Rome is home to Italy’s largest Jewish community and there are numerous Kosher restaurants, shops, and accommodations throughout the city. Most are concentrated in three main areas: the former Ghetto, Piazza Bologna, and Monteverde. The Ghetto neighborhood is located in Rome’s historical center, a short walk from Piazza Venezia and Largo Argentina, both well connected to public transport links. Provided you are staying in downtown Rome, the Ghetto neighborhood is easily accessible on foot. If you plan to visit the Piazza Bologna or Monteverde neighborhoods, it is advisable to purchase the extensive spiral bound city map (called lo stradario) at a newsstand, as these zones are off the typical tourists maps. To reach Piazza Bologna, take the Metro B (direzione Rebibia) to the Bologna stop. Piazza Bologna is a 20-minute walk northeast of tazione Termini, the main train station. The stradario will come in handy for this. To reach the Monteverde neighborhood, take the 44 or 780 buses from Piazza Venezia.
My favorite Kosher places to eat in Rome
Nonna Betta: Located at Via Portico d’Ottavia 16 in the Ghetto, this Kosher dairy restaurant specializes in the cucina romana ebraica and has outstanding fritti (fried vegetables).
Yotvata: This dairy restaurant in Piazza Cenci in the Ghetto serves great pizzas and offers prepaid meals for Shabbat (call +390668134481 for details). They also produce and sell their own artisinal cheese.
Boccione: No sign is necessary to mark this famous parve bakery at the western end of Via Portico d’Ottavia. Their ricotta cakes, amaretti (almond paste cookies) and cinnamon and almond biscotti are always a bit burnt but amazing nonetheless.
For more Kosher restaurant listings, consult JewishItaly.org.
Soggiorno Il Girasole: A three star hotel located on Via del Boschetto in Monti offering kosher meals upon request.
B&B The Home in Rome: Located in the Piazza Bologna neighborhood close to Kosher restaurants and supermarkets, synagogues, and the Metro B. The B&B offers Kosher breakfast and a Shabbat plata.
For shabbat meals with a family in Rome, contact the city’s Chabad-Lubavitch Center. Alternatively, you can arrange for a Shabbat package at Kosher Bistrot (Via S. Maria del Pianto 68 in the Ghetto), Yotvata (see above), or Kosher Delight.
For listings of seders and other information concerning Pesach, consult this blog post.
There are no Kosher symbols on packaged food in Italy, though some supermarkets carry products certified OU or OK. For a full listing of certified products, consult the Info Kasherut section of this link. For a listing of Rome’s synagogues, consult JewishItaly.org. Other resources include the Jewish Community of Rome and the Museo Ebraico di Roma.
Jewish Sites in Rome
In antiquity, Rome’s Jewish community had more than a dozen synagogues (mostly located in the Trastevere neighborhood) and several catacombs outside the city walls. While few archaeological remains survive, those that do are of major importance. The Jewish Catacombs of the Vigna Rondanini just off the Via Appia Antica are among the best preserved burial sites in the entire city, replete with a mikveh, burial galleries, epitaphs, rare kochim burials (chambers carved perpendicular to the wall, found predominantly in the Holy Land), and frescoed rooms.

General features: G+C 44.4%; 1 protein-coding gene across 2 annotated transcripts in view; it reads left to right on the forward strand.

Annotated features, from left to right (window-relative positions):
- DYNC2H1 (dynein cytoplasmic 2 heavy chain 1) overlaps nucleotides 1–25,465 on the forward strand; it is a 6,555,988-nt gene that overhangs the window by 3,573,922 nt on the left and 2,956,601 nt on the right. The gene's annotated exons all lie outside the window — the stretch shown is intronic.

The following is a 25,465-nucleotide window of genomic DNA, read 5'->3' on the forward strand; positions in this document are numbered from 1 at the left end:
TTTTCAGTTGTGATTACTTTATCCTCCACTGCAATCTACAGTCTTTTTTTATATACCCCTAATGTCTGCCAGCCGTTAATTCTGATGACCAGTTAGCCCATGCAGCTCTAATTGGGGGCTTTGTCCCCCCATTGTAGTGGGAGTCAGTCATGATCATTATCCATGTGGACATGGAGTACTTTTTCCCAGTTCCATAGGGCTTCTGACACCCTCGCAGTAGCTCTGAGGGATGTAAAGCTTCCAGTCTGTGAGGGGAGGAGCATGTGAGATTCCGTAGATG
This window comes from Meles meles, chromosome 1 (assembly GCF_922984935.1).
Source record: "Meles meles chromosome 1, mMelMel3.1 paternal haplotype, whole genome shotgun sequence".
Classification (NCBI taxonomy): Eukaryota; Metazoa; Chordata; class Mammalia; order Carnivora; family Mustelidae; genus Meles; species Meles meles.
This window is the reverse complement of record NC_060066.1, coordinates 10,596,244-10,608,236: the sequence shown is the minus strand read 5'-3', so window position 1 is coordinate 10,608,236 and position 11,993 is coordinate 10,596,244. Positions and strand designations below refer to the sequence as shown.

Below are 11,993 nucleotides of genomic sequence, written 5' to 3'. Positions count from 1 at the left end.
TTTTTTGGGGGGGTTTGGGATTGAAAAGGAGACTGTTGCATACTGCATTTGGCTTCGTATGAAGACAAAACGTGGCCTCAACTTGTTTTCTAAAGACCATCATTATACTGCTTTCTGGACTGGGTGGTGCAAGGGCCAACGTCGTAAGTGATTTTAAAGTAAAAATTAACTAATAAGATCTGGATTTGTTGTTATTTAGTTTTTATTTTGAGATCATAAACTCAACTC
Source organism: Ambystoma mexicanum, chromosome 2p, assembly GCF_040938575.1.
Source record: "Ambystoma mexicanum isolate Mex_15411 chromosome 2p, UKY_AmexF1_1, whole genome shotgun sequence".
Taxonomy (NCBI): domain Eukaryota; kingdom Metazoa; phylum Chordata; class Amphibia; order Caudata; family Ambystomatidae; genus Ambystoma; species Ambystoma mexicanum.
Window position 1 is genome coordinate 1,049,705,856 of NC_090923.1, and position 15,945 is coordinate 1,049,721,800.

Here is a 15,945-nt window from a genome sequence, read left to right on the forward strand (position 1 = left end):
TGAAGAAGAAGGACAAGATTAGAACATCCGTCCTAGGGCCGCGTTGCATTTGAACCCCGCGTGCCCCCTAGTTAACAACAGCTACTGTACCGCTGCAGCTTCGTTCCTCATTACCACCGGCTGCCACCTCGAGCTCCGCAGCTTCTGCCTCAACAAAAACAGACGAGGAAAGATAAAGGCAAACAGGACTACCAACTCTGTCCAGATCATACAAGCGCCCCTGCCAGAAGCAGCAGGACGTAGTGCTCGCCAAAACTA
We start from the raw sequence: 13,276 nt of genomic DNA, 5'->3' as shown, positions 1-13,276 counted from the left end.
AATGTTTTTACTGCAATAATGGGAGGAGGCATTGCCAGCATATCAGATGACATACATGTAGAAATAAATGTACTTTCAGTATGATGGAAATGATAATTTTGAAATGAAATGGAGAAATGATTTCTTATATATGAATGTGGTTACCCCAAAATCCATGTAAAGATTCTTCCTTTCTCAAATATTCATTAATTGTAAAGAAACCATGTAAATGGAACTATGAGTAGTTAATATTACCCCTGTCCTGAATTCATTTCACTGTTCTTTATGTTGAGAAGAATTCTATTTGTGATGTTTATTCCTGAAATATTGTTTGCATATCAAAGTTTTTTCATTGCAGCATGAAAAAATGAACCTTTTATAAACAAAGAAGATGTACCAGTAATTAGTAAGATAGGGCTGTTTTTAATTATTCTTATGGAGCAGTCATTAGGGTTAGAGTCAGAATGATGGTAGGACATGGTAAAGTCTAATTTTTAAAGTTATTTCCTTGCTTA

In Ostia Antica, Rome’s ancient port town, there are ruins of an ancient synagogue. To get there, take the local train from the Lido stop (near Piramide) to the Ostia Antica stop (€1 each way). The archaeological site is a 10-minute walk from the station (follow signs). Purchase the Guide to the Excavations of Ostia Antica for €6.20 at the ticket office and follow the map to the southwesternmost portion of the site. There, you will find the ruins of the oldest discovered synagogue in the West, dating to the 1st century CE. The ritual area was flanked by a mikveh, a community center, and a kitchen. Decorative fragments recovered during excavations are on display at Ostia Antica’s Museum.
Back in Rome, the Arch of Titus on the Forum Romanum has reliefs showing the Romans celebrating their triumph in Judea in 70CE. They show war booty from Jerusalem including the altar of Solomon’s Temple, trumpets, and the seven branched Menorah being carried by Roman soldiers. Admission times to the Forum Romanum can be found on Rome’s culture website; tickets cost €12 and include admission to the Palatine Hill and the Colosseum.
While the Jewish Ghetto’s buildings were destroyed after Italian unification in 1870, the area where Rome’s Jews were obligated to live from 1555-1870 is still an important place of Jewish community life in the city. The Jewish day school is located on Via Portica d’Ottavia, along which many Judaica shops and kosher restaurants and bakeries. In front of the Portico d’Ottavia itself (a 1st century BCE building at the eastern end of the street), Largo 16 Ottobre 1943 marks the place from which many of Rome’s 2091 deportees were held before deportation.
Nearby, the Museo Ebraico reconts the history of Jews in Rome, in antiquity, the Middle Ages, the Papal Era, and the Nazi occupation. To enter the Museo Ebraico, announce yourself to the guard at Lungotevere Cenci 15 and ask to be admitted. Tickets to the museum cost € 7.50 and include a guided tour of the Sephardic temple (museum level) and Italian rite temple (Tempio Maggiore). There are visits in English every hour on the 0:15. For more information on opening hours and admission policies, visit the Museo Ebraico website. On the Tiber Island adjacent to the Ghetto is the Jewish Hospital and further on in Trastevere on the Vicolo dell’Atleta 13/15 a column supporting an arch in a medieval façade has Hebrew inscription, signifying that this building, now a restaurant, may once have been a synagogue.
For tours of Jewish Rome and exclusive access to the Jewish Catacombs, contact me.